I know a retired chap whose daily life is blighted by nuisance marketing phone calls. Some are from charities he donates to, and I’ve told him he’s entitled to donate and still opt out of receiving these. But others are entirely unsolicited, and despite the fact that about a year ago I got him to register with the Telephone Preference Service (TPS) the calls continue.
Now I remember when I signed up with the TPS a few years ago it was remarkably successful in stopping all nuisance calls, especially when, if one got through, I’d threaten to complain. However, my retired friend won’t complain because, he says, “it wouldn’t achieve anything”. Until recently, I’d have tended to agree with him, but it is good to see the Information Commissioner’s Office (ICO) showing that it does have teeth when it comes to enforcement of the Privacy and Electronic Communications Regulations 2003 (PECR). The ICO have today announced that a monetary penalty notice of £90,000 has been served on a Glasgow company for a breach of the PECR.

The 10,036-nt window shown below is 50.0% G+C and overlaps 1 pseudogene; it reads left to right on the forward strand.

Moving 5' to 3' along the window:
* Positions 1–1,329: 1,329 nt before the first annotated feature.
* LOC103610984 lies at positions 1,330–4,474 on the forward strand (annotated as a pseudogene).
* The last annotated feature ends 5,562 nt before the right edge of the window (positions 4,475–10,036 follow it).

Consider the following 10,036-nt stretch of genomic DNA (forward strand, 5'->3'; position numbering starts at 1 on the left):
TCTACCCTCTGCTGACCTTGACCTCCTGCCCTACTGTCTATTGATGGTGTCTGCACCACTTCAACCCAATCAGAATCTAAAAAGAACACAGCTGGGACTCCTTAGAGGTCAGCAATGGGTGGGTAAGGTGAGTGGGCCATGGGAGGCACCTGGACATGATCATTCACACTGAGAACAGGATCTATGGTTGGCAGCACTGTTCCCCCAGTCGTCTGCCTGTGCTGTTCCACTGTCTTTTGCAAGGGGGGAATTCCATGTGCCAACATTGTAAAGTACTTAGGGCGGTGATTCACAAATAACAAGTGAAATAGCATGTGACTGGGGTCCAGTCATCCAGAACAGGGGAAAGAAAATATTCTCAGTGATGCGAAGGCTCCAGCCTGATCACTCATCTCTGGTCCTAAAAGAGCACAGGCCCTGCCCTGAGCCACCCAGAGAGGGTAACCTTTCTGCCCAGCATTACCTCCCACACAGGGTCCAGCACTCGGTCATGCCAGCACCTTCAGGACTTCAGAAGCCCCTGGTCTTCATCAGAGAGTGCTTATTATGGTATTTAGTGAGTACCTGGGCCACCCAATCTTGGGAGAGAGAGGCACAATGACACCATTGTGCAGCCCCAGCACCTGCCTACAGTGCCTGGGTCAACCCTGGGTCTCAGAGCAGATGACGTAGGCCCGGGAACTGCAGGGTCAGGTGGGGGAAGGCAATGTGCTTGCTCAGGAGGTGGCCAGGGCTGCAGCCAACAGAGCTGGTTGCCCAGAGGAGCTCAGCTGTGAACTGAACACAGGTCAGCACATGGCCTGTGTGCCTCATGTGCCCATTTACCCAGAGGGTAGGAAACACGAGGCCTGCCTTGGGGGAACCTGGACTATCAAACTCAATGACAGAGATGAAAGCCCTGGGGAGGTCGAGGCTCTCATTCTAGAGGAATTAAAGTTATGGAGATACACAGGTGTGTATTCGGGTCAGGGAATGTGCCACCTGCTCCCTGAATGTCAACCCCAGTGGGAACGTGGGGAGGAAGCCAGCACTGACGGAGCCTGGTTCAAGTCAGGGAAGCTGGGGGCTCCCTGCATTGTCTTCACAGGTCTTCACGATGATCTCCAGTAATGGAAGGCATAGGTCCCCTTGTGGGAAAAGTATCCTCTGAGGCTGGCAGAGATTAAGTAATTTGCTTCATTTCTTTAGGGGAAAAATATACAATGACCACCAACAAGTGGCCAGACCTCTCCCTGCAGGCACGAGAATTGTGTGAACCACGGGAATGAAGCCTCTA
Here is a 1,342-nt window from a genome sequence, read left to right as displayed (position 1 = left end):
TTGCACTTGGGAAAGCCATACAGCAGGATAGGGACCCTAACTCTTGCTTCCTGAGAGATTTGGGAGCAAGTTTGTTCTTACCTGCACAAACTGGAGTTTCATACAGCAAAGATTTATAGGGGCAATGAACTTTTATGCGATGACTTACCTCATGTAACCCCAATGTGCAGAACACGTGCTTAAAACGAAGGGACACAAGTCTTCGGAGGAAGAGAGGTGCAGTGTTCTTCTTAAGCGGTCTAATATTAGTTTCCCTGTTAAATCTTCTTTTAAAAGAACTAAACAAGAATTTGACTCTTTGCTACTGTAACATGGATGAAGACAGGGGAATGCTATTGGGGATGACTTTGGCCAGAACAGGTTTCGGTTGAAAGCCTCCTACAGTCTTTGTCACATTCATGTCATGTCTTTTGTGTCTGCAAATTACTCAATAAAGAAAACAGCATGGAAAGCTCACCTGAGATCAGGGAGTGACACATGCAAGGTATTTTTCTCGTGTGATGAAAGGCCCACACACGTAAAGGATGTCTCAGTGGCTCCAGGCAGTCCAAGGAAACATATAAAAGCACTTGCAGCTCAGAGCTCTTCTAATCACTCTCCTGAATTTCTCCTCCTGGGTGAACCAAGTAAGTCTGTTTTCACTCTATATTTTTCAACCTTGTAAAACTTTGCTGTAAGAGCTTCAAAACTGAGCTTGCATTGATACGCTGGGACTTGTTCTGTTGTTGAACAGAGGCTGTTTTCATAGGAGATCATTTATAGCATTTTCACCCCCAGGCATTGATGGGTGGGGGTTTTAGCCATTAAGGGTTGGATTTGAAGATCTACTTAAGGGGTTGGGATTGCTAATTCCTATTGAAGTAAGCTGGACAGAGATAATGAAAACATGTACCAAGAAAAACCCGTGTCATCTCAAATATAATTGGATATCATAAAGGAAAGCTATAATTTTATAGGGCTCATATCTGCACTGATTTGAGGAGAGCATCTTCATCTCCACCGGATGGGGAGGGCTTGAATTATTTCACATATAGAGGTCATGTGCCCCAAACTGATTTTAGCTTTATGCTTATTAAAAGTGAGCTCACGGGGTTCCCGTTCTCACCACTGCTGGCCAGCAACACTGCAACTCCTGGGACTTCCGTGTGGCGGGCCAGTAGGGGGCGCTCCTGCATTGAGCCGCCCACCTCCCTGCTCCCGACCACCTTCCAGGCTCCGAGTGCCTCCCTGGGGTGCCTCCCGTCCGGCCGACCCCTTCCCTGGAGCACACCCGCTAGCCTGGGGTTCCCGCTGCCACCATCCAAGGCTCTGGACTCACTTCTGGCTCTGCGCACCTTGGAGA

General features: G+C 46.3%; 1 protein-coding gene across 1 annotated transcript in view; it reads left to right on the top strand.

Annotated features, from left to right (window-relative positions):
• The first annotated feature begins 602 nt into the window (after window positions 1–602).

DM Design, based in Glasgow, has been the subject of nearly 2,000 complaints to the ICO and the Telephone Preference Service (TPS). The company consistently failed to check whether individuals had opted out of receiving marketing calls – in clear breach of the law – and responded to just a handful of the complaints received.
In one instance an employee refused to remove a complainant’s details from the company’s system and instead threatened to “continue to call at more inconvenient times like Sunday lunchtime”
And it is interesting to note that the ICO say they intend to issue similar “fines” against two other companies.
Of course, this kind of robust enforcement action can only really happen if people complain about this type of call, either to the ICO or to the TPS. I will be encouraging my retired friend to do so, in the knowledge that it might actually achieve something.